With the news that Blade Runner is now available to buy on GOG, we're republishing Andy's retrospective from back in 2017.
I never think of Blade Runner as an old film. Thanks to its use of practical effects, Ridley Scott’s obsessive attention to detail, and 2007’s pristine 'Final Cut' HD transfer, the dystopian sci-fi classic has barely aged.
So I was amazed when I realised it was already 15 years old when Command & Conquer developer Westwood released its spin-off game in 1997. They won a bidding war for the rights to make it, beating EA and Activision, and the result is a flawed but interesting point-and-click adventure that beautifully replicates the visuals and ambience of Scott’s rain-soaked masterpiece.
While Harrison Ford’s Rick Deckard was a washed-up veteran cop pulled out of retirement against his will, in the game you're a fresh-faced rookie, Ray McCoy. He has the trenchcoat, the blaster, and the crummy apartment, but he’s younger and less world-weary than the film’s hero. Your first case is an animal murder at an exotic pet store: a crime on par with homicide in this world where animals have all but died out. McCoy himself has a dog, which cost him a year’s wages.
Investigating the crime leads McCoy to a group of rogue replicants—synthetic humans who are almost indistinguishable from real people, and whose presence on Earth is illegal. As a Blade Runner with the Los Angeles PD’s elite Rep-Detect squad, it’s his job to hunt them down and kill them. Sound familiar?
My biggest problem with the story is how closely it mirrors the film. Despite the immense size of this futuristic urban sprawl, McCoy’s pursuit of the replicants takes him to many of the same locations Deckard visits—from JF Sebastian’s creepy toy-filled apartment in the Bradbury Building to the colossal gold ziggurats of the Tyrell Corporation. As a fan of the movie, getting to visit these locations is a thrill for me, but it makes the game’s plot feel like a retread. The replicants’ leader is a low-rent Roy Batty who has the same black coat and love of reciting poetry, but none of Rutger Hauer’s menacing charisma.
The story isn’t the reason you should reinstall Blade Runner, but rather the chance to exist in that world. Even with fuzzy 640x480 pre-rendered backgrounds and messy voxel-based character models, every screen is drenched in atmosphere. The perpetual rain, roaming spotlights, blinking neon signs, and cluttered streets evoke the same downbeat, gloomy feel the film does. Scott’s pessimistic vision of the future is a powerful setting, and Westwood expertly mimics its melancholy tone.
The game itself is a pretty standard point-and-click adventure of the pixel-hunting (well, voxel-hunting) variety, but with a few twists. When you start a new game, it randomly decides which of the principal cast are humans or replicants—including McCoy. The choices you make, and the timed events it’s possible to miss, will result in one of thirteen different endings. Ambitious stuff for a game from 1997, even if your overall impact on the course the story takes is minimal. This unique approach to storytelling had a lot of potential, and it’s a shame a sequel was never made to expand on it.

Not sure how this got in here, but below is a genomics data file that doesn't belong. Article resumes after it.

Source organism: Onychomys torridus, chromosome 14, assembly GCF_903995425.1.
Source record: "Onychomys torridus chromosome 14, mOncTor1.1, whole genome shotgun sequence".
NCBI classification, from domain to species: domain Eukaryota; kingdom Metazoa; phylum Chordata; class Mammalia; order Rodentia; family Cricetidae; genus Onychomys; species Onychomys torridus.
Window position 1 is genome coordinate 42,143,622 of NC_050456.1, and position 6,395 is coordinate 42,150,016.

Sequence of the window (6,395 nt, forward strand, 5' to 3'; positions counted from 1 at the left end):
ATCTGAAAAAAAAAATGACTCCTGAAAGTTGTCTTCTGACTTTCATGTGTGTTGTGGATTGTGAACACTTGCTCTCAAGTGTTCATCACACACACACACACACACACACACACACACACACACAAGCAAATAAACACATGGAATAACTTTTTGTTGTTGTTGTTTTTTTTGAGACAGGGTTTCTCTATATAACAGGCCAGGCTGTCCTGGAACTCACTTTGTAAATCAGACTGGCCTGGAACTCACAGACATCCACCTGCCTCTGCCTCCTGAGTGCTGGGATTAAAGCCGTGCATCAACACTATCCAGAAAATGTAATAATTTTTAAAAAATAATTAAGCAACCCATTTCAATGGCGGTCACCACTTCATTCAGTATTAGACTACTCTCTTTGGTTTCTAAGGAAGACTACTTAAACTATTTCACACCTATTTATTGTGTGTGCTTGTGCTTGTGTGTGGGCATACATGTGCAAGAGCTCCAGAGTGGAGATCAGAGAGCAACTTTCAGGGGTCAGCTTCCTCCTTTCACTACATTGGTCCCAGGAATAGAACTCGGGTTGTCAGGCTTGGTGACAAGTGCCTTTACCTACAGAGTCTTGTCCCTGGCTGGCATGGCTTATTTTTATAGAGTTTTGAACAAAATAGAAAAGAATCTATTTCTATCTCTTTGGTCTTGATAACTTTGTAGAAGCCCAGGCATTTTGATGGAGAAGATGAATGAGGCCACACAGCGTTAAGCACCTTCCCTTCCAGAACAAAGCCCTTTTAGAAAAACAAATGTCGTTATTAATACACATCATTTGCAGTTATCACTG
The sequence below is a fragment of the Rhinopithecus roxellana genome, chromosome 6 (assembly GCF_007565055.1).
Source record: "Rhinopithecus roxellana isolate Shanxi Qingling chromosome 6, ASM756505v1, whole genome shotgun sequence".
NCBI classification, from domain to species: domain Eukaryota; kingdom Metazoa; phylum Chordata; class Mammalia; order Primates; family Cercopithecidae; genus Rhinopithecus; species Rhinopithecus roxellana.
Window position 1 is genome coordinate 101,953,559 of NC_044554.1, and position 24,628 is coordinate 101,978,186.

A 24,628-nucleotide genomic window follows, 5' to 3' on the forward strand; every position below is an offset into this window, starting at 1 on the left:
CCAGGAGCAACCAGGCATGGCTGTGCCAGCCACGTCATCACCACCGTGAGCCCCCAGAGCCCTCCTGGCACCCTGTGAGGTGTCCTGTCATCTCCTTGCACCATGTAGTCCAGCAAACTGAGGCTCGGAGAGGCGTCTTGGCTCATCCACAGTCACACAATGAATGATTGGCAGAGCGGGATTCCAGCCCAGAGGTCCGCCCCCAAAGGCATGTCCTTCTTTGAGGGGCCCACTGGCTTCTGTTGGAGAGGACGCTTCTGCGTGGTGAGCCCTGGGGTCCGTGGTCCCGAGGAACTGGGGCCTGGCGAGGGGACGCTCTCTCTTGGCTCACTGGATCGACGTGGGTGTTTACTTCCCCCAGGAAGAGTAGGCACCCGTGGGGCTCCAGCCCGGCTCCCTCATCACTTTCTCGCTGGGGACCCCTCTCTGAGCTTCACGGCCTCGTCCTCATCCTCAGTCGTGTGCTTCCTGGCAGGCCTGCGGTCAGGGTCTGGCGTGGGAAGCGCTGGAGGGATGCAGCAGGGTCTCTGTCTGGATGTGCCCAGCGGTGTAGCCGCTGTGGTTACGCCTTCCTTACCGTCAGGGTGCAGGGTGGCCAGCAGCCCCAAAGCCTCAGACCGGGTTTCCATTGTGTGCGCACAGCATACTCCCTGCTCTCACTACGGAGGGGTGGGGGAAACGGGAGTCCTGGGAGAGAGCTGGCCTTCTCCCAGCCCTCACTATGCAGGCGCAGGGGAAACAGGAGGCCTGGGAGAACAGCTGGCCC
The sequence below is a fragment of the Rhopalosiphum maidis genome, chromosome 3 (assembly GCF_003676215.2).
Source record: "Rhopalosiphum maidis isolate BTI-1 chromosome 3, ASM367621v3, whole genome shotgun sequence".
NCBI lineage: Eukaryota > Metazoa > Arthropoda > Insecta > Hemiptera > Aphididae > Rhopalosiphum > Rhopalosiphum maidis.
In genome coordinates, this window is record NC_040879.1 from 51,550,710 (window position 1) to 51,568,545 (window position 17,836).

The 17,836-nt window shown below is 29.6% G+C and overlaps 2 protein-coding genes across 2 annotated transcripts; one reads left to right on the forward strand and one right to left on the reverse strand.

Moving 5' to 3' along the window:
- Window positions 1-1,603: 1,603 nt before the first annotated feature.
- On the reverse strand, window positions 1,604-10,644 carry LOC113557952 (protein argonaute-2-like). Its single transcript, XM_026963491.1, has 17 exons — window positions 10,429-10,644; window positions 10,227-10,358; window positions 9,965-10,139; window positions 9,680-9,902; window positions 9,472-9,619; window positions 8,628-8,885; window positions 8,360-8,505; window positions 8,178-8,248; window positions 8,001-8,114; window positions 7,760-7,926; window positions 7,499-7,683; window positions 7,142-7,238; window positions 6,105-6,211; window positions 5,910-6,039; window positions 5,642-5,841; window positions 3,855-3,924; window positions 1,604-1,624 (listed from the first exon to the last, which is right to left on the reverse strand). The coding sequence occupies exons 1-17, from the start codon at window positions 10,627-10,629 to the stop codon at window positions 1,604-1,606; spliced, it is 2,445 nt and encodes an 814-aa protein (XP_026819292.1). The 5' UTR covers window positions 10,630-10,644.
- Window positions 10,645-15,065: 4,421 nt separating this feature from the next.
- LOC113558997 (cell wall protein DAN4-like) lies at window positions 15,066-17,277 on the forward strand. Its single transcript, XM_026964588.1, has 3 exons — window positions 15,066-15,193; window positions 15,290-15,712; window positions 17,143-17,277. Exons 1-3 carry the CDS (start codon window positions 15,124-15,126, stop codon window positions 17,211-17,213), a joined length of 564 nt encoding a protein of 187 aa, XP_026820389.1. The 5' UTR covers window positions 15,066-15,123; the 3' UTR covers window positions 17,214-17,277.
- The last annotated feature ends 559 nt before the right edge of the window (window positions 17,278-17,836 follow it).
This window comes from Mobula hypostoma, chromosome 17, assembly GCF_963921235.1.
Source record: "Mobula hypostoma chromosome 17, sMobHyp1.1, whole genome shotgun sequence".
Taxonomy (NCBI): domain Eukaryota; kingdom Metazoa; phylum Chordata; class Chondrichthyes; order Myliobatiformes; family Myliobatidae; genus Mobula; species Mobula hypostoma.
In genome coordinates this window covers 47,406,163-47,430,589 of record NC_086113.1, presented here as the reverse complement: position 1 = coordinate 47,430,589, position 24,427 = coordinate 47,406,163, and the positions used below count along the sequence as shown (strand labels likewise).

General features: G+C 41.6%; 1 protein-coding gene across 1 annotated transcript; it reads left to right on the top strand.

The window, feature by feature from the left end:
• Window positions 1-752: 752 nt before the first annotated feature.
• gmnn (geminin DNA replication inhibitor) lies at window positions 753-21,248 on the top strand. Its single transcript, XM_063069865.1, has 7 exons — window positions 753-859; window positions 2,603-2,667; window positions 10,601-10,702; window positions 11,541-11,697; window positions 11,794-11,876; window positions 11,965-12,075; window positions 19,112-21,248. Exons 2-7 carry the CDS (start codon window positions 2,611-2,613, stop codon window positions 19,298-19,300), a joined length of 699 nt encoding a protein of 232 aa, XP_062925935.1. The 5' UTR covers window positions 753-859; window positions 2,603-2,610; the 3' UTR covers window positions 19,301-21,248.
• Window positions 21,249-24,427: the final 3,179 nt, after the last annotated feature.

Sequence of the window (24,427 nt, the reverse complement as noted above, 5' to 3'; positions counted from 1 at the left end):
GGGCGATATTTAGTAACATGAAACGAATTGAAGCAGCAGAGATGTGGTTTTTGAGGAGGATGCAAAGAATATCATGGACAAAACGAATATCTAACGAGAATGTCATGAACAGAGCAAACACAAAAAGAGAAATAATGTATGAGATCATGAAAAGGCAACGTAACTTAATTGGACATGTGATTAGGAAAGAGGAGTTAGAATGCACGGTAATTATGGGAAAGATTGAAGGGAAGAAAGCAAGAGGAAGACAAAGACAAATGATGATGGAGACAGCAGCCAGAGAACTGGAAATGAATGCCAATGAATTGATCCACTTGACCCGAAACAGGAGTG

Some technology from the film is recreated brilliantly, including the ESPER machine. In the film Deckard uses this to explore a photograph in three dimensions, and you can do the same in the game to uncover clues. The monotonous click, click, click as you move around the image sounds exactly like it does in the movie. You also get a chance to use the famous Voight-Kampff machine: a device that probes a person with emotion-stirring questions and statements to determine if they’re a replicant or not.
Some of the original cast from the film reprise their roles for the game, including Sean Young as Rachael, Brion James as Leon, James Hong as Chew, William Sanderson as JF Sebastian, and Joe Turkel as Tyrell. It’s actually possible to miss the meeting with Rachael and Tyrell if you don’t talk to your captain, Guzza, at a specific time in the police station. The performances are a mixed bag in any case. Hong is brilliant as Chew (he’s brilliant in everything), but some of the other cast sound a bit dazed. However, again, as a fan of the film, I love that Westwood managed to reunite some of the cast at all.
For whatever reason, they didn’t manage to secure the rights to Vangelis’s stunning, sweeping score. But it doesn’t matter, because Frank Klepacki’s version for the game is near-identical. As someone who listens to the Blade Runner soundtrack on a regular basis I noticed a few of the synth sounds weren’t quite right—but most people will never realise. Stepping out onto the balcony of McCoy’s apartment and hearing the moody strains of 'Blade Runner Blues' drift in is an evocative moment.
As if it wasn’t unlikely enough that McCoy’s pursuit of a group of rogue Nexus-6 replicants would so closely mirror Deckard’s, both actually take place at the same time. When you meet with Tyrell, Rachael will mention the other Blade Runner. Study a photo taken in Animoid Row and you’ll see Deckard in the background showing the snake scale to the fish woman. It’s a neat touch, but only highlights how unoriginal the story is. Perhaps the similarities between Deckard and McCoy are intentional: a popular fan theory posits that all blade runners are actually replicants.
Blade Runner is a game with big ideas that almost always fall flat, but it’s still a worthwhile experience—especially for fans of the movie. There are far better point-and-click adventures on PC, but few are this atmospheric. Sadly, all of the original game assets have been lost, like tears in rain, so an HD remaster seems unlikely. But the light that burns twice as bright burns half as long...